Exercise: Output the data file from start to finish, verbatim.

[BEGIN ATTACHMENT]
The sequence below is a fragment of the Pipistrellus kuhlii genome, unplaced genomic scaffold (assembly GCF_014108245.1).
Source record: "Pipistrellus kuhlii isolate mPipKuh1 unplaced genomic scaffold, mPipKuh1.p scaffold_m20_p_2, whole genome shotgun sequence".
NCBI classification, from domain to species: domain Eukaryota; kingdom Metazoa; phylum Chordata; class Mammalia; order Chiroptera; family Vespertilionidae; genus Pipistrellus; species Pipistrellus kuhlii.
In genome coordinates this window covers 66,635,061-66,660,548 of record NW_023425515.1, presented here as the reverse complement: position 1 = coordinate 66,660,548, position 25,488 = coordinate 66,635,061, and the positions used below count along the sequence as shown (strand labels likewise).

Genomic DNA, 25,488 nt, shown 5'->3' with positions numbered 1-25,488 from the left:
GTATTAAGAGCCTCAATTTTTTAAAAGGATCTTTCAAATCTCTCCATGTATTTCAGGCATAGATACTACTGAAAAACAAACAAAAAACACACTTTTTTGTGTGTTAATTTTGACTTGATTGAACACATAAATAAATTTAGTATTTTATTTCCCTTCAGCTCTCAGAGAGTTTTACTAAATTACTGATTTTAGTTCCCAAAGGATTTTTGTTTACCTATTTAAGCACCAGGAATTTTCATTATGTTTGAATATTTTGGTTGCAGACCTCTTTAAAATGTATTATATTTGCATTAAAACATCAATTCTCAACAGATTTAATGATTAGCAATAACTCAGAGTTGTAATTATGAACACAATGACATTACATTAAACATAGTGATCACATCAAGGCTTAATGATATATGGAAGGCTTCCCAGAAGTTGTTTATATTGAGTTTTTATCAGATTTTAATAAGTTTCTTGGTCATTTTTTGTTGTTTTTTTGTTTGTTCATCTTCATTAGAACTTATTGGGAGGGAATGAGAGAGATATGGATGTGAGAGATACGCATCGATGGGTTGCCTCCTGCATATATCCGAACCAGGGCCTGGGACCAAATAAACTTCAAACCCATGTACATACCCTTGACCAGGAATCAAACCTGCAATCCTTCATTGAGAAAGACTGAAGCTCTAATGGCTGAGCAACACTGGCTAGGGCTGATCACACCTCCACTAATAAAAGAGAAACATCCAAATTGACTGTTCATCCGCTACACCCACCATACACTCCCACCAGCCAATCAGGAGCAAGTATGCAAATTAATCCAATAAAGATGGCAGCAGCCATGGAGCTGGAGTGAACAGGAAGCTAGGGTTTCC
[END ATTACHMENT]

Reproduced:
The sequence below is a fragment of the Pipistrellus kuhlii genome, unplaced genomic scaffold (assembly GCF_014108245.1).
Source record: "Pipistrellus kuhlii isolate mPipKuh1 unplaced genomic scaffold, mPipKuh1.p scaffold_m20_p_2, whole genome shotgun sequence".
NCBI classification, from domain to species: domain Eukaryota; kingdom Metazoa; phylum Chordata; class Mammalia; order Chiroptera; family Vespertilionidae; genus Pipistrellus; species Pipistrellus kuhlii.
In genome coordinates this window covers 66,635,061-66,660,548 of record NW_023425515.1, presented here as the reverse complement: position 1 = coordinate 66,660,548, position 25,488 = coordinate 66,635,061, and the positions used below count along the sequence as shown (strand labels likewise).

Genomic DNA, 25,488 nt, shown 5'->3' with positions numbered 1-25,488 from the left:
GTATTAAGAGCCTCAATTTTTTAAAAGGATCTTTCAAATCTCTCCATGTATTTCAGGCATAGATACTACTGAAAAACAAACAAAAAACACACTTTTTTGTGTGTTAATTTTGACTTGATTGAACACATAAATAAATTTAGTATTTTATTTCCCTTCAGCTCTCAGAGAGTTTTACTAAATTACTGATTTTAGTTCCCAAAGGATTTTTGTTTACCTATTTAAGCACCAGGAATTTTCATTATGTTTGAATATTTTGGTTGCAGACCTCTTTAAAATGTATTATATTTGCATTAAAACATCAATTCTCAACAGATTTAATGATTAGCAATAACTCAGAGTTGTAATTATGAACACAATGACATTACATTAAACATAGTGATCACATCAAGGCTTAATGATATATGGAAGGCTTCCCAGAAGTTGTTTATATTGAGTTTTTATCAGATTTTAATAAGTTTCTTGGTCATTTTTTGTTGTTTTTTTGTTTGTTCATCTTCATTAGAACTTATTGGGAGGGAATGAGAGAGATATGGATGTGAGAGATACGCATCGATGGGTTGCCTCCTGCATATATCCGAACCAGGGCCTGGGACCAAATAAACTTCAAACCCATGTACATACCCTTGACCAGGAATCAAACCTGCAATCCTTCATTGAGAAAGACTGAAGCTCTAATGGCTGAGCAACACTGGCTAGGGCTGATCACACCTCCACTAATAAAAGAGAAACATCCAAATTGACTGTTCATCCGCTACACCCACCATACACTCCCACCAGCCAATCAGGAGCAAGTATGCAAATTAATCCAATAAAGATGGCAGCAGCCATGGAGCTGGAGTGAACAGGAAGCTAGGGTTTCC